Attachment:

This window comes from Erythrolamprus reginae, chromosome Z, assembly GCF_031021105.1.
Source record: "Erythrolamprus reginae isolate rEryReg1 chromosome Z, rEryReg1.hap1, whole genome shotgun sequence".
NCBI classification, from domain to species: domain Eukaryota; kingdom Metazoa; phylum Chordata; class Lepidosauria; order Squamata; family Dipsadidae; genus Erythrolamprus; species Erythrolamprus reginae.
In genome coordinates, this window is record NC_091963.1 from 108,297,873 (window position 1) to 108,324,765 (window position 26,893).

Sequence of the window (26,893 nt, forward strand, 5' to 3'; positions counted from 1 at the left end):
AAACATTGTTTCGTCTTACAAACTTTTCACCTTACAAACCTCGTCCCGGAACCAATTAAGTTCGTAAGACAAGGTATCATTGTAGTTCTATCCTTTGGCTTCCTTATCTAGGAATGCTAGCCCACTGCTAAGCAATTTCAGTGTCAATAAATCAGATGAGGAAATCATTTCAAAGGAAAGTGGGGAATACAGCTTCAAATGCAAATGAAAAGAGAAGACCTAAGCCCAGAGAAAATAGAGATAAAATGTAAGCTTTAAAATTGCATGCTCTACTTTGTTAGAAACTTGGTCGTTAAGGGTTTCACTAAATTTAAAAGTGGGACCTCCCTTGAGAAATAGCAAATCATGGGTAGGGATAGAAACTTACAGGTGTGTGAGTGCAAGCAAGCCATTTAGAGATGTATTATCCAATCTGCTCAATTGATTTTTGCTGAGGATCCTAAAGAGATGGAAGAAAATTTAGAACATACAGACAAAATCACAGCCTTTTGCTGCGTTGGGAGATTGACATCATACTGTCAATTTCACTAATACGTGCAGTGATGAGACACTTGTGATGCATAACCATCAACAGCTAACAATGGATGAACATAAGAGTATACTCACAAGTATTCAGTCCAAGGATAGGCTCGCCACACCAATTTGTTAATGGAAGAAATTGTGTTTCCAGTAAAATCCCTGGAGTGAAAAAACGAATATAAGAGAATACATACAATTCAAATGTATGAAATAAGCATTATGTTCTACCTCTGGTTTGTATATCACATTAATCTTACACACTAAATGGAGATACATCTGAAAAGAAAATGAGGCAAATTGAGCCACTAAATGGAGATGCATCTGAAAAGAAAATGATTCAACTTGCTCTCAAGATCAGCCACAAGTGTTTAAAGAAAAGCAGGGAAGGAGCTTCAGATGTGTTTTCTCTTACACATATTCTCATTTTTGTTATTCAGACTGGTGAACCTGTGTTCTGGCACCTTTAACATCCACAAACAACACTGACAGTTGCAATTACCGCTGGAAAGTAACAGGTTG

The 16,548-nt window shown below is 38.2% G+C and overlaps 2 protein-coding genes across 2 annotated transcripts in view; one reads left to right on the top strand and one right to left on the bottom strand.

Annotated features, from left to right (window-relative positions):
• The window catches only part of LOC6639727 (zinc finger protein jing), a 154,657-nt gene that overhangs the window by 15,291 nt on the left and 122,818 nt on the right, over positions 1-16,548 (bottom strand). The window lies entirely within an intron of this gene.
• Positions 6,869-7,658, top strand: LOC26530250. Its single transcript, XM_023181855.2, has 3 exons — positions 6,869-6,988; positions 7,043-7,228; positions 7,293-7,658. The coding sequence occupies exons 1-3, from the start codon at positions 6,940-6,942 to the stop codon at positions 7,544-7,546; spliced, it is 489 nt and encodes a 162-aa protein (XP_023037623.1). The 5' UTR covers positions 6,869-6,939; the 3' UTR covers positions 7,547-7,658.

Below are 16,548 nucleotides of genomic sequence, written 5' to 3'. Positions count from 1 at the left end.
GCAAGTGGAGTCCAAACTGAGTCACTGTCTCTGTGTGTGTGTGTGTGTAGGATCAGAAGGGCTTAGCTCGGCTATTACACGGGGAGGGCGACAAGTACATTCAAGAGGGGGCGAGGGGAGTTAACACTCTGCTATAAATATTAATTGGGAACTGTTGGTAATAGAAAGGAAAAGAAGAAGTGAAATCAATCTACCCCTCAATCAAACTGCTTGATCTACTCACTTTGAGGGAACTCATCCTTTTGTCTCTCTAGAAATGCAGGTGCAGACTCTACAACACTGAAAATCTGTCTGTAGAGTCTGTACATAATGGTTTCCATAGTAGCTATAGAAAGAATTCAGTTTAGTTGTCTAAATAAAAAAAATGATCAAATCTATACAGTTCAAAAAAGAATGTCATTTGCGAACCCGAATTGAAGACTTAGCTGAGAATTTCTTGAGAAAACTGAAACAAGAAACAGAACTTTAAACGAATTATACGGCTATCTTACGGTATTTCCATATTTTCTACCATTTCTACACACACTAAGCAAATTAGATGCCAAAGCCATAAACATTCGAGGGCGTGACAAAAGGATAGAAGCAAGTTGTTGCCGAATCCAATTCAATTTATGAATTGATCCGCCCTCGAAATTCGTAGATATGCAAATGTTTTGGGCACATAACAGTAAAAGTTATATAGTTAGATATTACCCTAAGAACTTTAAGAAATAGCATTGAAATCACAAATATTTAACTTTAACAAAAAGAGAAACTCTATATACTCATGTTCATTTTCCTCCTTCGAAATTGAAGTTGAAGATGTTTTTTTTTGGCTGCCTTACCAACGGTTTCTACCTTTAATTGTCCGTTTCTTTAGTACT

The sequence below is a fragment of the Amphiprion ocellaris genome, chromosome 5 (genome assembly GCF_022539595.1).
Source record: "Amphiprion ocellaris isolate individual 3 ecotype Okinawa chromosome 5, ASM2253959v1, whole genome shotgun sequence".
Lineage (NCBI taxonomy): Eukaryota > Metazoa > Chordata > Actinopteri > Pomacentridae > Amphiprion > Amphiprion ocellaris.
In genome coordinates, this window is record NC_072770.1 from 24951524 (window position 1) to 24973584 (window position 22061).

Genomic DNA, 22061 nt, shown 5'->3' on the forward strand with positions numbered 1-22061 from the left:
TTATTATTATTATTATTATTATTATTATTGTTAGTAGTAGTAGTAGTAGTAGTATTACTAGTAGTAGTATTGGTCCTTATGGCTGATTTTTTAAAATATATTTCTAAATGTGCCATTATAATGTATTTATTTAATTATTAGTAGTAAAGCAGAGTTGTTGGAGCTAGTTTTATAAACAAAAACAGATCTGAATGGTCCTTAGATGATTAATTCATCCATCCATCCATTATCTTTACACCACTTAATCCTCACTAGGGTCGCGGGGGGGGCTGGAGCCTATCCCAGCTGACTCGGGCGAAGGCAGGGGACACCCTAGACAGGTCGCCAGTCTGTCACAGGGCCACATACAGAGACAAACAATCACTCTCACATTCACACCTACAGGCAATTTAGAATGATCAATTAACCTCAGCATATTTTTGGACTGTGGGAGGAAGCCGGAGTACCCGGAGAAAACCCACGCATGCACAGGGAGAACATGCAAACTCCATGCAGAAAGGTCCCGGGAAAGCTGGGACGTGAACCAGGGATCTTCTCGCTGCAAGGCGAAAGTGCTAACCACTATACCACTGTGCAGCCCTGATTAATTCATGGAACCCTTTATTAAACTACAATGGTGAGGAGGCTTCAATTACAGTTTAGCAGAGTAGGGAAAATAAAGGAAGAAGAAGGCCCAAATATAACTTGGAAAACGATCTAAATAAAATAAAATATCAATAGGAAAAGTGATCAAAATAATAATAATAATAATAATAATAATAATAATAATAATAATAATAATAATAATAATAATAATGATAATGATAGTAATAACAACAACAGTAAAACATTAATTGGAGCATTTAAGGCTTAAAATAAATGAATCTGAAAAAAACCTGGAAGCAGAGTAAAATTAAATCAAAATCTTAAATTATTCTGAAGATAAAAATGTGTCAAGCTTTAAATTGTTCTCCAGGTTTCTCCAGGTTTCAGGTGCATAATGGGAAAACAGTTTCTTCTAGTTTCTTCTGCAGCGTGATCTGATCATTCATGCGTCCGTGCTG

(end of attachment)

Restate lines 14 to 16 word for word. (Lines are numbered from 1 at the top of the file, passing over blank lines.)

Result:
Source record: "Amphiprion ocellaris isolate individual 3 ecotype Okinawa chromosome 5, ASM2253959v1, whole genome shotgun sequence".
Lineage (NCBI taxonomy): Eukaryota > Metazoa > Chordata > Actinopteri > Pomacentridae > Amphiprion > Amphiprion ocellaris.
In genome coordinates, this window is record NC_072770.1 from 24951524 (window position 1) to 24973584 (window position 22061).